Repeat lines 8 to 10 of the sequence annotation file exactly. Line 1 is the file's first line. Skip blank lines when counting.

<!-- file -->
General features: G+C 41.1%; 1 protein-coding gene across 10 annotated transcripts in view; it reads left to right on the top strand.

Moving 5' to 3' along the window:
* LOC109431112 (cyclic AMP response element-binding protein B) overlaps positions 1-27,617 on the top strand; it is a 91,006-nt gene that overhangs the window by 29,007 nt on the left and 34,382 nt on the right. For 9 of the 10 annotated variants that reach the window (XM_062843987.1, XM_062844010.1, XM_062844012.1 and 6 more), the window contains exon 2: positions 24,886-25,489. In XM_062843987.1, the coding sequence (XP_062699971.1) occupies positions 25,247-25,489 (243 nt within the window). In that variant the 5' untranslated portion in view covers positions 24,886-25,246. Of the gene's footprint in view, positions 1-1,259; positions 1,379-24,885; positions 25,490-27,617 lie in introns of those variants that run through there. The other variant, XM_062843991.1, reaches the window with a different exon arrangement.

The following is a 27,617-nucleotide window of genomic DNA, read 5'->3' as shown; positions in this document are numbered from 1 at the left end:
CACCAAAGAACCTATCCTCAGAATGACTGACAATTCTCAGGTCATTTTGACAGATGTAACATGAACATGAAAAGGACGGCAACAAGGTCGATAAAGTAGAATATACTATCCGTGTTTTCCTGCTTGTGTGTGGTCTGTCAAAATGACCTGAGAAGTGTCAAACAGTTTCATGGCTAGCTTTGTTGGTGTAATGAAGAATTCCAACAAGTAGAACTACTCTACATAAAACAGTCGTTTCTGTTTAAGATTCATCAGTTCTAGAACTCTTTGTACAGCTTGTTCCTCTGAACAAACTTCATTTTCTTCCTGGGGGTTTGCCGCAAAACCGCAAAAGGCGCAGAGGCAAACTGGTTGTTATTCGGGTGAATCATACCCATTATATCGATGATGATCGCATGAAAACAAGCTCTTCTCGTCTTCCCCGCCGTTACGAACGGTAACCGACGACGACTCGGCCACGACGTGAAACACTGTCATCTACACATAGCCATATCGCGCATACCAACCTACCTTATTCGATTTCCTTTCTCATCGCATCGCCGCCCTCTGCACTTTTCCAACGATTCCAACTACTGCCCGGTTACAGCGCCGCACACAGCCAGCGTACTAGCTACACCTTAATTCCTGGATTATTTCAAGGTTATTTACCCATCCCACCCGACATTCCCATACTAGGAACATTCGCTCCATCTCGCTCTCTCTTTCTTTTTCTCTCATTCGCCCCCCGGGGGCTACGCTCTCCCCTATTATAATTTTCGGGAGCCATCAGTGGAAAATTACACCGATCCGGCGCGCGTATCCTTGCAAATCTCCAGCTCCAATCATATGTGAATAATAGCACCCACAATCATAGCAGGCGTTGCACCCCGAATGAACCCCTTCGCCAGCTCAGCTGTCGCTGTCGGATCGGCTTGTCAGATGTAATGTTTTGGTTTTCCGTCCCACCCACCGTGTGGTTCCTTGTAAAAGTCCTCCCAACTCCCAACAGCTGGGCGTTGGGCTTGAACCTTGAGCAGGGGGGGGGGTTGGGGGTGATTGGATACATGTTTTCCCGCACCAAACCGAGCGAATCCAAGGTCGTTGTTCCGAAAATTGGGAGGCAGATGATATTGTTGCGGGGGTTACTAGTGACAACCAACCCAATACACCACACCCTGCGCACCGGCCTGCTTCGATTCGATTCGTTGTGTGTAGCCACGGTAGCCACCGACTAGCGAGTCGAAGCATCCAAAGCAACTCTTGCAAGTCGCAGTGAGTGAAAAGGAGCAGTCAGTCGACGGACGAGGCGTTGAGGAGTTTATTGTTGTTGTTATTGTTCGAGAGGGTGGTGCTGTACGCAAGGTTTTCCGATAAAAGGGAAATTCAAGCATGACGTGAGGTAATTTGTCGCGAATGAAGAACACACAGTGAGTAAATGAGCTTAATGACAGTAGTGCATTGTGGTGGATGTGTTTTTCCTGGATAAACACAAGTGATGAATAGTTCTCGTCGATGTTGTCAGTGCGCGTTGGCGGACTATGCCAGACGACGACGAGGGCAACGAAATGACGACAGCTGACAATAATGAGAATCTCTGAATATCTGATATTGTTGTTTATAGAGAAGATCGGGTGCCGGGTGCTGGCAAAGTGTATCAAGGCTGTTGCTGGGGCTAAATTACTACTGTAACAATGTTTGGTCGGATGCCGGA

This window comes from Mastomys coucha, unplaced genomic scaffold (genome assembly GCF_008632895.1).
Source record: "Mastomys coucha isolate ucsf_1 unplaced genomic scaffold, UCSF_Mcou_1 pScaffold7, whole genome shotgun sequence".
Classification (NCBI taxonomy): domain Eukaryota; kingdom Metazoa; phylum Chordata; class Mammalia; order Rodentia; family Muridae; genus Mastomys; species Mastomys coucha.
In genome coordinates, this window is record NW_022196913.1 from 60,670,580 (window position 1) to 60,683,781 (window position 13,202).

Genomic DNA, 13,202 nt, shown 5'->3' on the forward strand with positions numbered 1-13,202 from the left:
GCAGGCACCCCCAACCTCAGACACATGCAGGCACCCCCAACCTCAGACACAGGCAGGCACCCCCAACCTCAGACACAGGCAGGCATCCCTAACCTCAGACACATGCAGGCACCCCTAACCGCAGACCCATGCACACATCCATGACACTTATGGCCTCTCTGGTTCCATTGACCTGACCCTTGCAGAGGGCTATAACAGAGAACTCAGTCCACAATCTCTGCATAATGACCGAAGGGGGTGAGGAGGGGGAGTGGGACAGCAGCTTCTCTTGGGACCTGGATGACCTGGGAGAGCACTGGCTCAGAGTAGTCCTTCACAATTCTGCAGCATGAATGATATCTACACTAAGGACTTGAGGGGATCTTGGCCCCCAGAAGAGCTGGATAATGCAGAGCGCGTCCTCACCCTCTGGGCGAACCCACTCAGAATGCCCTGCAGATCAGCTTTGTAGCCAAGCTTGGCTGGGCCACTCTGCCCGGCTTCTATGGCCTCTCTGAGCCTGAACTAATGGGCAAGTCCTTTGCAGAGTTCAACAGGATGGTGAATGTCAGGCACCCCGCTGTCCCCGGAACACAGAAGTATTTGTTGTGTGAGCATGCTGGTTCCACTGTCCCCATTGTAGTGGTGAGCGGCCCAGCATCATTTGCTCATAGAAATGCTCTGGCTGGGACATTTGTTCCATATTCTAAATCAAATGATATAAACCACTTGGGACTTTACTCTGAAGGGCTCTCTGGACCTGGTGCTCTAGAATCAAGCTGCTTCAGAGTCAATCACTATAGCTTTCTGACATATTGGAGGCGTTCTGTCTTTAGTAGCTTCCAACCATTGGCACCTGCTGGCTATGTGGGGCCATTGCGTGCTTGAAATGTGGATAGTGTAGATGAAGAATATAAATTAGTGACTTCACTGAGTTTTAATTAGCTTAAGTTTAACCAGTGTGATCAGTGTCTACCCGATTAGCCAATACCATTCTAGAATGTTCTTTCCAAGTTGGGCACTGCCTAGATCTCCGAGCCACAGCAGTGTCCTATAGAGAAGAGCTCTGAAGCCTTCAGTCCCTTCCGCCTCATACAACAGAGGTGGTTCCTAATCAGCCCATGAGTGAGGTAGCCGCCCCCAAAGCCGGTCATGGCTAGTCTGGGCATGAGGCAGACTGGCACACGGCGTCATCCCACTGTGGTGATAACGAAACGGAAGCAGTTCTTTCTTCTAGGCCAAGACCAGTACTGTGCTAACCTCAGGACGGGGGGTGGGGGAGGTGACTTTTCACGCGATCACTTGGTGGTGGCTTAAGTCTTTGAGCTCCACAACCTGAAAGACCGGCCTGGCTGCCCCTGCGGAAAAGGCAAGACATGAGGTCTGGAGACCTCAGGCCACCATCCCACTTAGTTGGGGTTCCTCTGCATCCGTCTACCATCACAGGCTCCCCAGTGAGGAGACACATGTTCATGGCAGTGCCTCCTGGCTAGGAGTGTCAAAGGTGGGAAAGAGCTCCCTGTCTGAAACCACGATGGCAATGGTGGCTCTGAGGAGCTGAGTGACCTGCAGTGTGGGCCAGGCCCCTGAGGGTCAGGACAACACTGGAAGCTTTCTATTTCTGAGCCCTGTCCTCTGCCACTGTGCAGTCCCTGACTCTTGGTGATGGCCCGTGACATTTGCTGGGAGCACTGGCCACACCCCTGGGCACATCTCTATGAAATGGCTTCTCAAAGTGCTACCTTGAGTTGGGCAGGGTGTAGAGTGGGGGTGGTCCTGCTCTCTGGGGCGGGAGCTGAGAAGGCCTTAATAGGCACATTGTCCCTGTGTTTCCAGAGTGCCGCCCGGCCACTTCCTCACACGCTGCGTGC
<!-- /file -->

Classification (NCBI taxonomy): domain Eukaryota; kingdom Metazoa; phylum Chordata; class Mammalia; order Rodentia; family Muridae; genus Mastomys; species Mastomys coucha.
In genome coordinates, this window is record NW_022196913.1 from 60,670,580 (window position 1) to 60,683,781 (window position 13,202).

Genomic DNA, 13,202 nt, shown 5'->3' on the forward strand with positions numbered 1-13,202 from the left: